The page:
Association between blood levels of lead, blood pressure and risk of diabetes and heart disease in workers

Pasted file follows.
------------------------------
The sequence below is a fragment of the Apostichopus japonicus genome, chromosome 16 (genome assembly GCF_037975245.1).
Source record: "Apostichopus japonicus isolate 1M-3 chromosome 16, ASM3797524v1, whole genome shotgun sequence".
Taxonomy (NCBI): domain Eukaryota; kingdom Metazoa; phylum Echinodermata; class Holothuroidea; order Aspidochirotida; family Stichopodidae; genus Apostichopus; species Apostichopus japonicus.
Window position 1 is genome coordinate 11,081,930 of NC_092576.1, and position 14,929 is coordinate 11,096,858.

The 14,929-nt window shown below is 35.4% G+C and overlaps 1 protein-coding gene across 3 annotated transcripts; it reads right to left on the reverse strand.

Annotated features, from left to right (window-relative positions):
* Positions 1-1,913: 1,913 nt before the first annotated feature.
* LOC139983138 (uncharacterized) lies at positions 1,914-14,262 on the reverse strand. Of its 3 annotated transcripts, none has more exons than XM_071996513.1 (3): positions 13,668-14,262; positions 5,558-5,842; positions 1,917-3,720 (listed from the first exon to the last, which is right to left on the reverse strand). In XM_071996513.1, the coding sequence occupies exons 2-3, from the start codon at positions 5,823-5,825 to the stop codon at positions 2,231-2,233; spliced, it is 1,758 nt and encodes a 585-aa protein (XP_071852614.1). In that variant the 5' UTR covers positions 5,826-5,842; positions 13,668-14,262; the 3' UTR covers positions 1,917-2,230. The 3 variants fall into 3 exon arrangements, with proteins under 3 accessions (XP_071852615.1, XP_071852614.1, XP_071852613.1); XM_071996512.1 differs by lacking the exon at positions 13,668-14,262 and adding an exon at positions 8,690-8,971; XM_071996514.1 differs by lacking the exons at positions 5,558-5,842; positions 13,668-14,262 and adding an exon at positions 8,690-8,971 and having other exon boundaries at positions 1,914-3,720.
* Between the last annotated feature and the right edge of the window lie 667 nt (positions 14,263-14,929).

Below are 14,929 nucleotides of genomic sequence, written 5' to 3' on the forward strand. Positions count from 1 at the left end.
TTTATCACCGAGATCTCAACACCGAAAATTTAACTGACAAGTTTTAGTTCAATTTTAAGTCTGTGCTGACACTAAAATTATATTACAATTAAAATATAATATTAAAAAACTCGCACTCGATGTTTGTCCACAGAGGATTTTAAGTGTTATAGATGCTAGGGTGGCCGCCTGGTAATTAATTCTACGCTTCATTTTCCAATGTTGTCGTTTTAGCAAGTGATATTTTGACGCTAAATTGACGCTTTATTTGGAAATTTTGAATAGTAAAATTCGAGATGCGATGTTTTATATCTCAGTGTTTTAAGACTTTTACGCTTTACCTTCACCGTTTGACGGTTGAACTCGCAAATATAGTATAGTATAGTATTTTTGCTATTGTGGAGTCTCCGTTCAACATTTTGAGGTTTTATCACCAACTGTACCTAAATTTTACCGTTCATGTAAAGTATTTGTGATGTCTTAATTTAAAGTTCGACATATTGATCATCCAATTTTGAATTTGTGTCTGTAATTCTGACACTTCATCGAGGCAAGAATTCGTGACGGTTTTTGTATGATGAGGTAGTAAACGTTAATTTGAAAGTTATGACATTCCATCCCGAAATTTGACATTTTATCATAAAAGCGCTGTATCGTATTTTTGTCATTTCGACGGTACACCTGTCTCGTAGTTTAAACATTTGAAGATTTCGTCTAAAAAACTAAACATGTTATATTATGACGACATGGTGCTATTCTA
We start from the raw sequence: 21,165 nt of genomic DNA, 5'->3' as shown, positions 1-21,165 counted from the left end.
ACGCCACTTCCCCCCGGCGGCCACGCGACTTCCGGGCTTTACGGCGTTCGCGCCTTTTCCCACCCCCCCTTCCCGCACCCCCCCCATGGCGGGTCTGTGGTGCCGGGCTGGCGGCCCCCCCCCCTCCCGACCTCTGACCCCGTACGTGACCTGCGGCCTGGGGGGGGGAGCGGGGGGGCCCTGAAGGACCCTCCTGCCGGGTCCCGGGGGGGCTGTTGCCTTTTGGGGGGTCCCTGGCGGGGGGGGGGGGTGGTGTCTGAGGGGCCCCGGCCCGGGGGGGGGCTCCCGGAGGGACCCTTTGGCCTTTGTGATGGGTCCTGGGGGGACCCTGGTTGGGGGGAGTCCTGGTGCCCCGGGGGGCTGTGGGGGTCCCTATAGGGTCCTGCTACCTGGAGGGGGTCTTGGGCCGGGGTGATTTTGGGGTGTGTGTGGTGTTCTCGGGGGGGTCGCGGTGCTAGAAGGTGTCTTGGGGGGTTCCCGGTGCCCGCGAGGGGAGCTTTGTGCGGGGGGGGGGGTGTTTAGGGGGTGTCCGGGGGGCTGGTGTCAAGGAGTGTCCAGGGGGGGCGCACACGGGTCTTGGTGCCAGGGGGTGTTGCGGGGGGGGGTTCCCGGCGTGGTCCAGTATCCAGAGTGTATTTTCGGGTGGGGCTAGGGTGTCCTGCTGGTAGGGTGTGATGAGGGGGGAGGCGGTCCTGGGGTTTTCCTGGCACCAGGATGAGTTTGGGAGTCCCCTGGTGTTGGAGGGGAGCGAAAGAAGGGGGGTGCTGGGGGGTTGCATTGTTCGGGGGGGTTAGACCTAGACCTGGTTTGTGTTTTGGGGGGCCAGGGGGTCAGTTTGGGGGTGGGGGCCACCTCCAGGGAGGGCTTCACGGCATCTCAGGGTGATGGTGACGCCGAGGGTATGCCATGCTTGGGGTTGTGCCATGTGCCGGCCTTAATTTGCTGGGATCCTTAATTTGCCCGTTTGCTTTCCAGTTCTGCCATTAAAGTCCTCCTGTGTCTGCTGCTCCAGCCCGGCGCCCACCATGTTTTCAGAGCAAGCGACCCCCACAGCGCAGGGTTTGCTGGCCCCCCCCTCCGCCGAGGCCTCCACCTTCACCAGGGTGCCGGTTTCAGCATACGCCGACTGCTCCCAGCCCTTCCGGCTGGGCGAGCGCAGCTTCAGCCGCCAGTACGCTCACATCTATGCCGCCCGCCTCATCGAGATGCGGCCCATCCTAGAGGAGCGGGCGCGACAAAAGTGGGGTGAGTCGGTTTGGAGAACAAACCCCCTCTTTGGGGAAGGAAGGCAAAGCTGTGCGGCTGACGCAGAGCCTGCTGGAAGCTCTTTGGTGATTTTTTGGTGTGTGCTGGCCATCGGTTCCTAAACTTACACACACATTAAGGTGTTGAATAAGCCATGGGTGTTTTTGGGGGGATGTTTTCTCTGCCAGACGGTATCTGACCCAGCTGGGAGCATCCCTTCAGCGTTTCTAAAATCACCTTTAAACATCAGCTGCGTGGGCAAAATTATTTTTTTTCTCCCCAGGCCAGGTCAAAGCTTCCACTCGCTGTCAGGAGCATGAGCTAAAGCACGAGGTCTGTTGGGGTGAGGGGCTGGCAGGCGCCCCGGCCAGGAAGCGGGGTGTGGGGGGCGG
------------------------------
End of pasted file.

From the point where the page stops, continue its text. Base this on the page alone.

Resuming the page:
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Background: Previous studies have supported the association between high levels of blood lead levels (BLL) and elevated blood pressure. In addition, significant correlations between BLL and a variety of risk factors for blood pressure and diabetes mellitus have been well-established. Objective: To examine the relationship between BLL, blood pressure and diabetes as well as other selected social and biochemical factors, among workers in the United Arab Emirates (UAE). Methods: This comparative study included 110 industrial workers (exposed to lead in the workplace) and 110 non-industrial workers (not exposed); all were recruited in the city of Al-Ain, Abu-Dhabi Emirate, UAE and the groups were evenly matched for age, gender and nationality. Results: The industrial workers had a significantly higher mean of BLL (median 81 and geometric mean (GM) 62 μg/dl) than did non-industrial workers (median 11 and GM 13 μg/dl). In the present study, the lead-exposed group also had significantly higher blood lead levels, body-mass index (BMI), systolic and diastolic blood pressures, fasting blood glucose and plasma levels of total cholesterol, lactate dehydrogenase and uric acid than did the non-exposed group. Furthermore a significant correlation between BLL and systolic blood pressure was observed. Conclusion: The study supports the hypothesis of a positive association between lead exposure, high blood pressure and risk of diabetes and heart disease.
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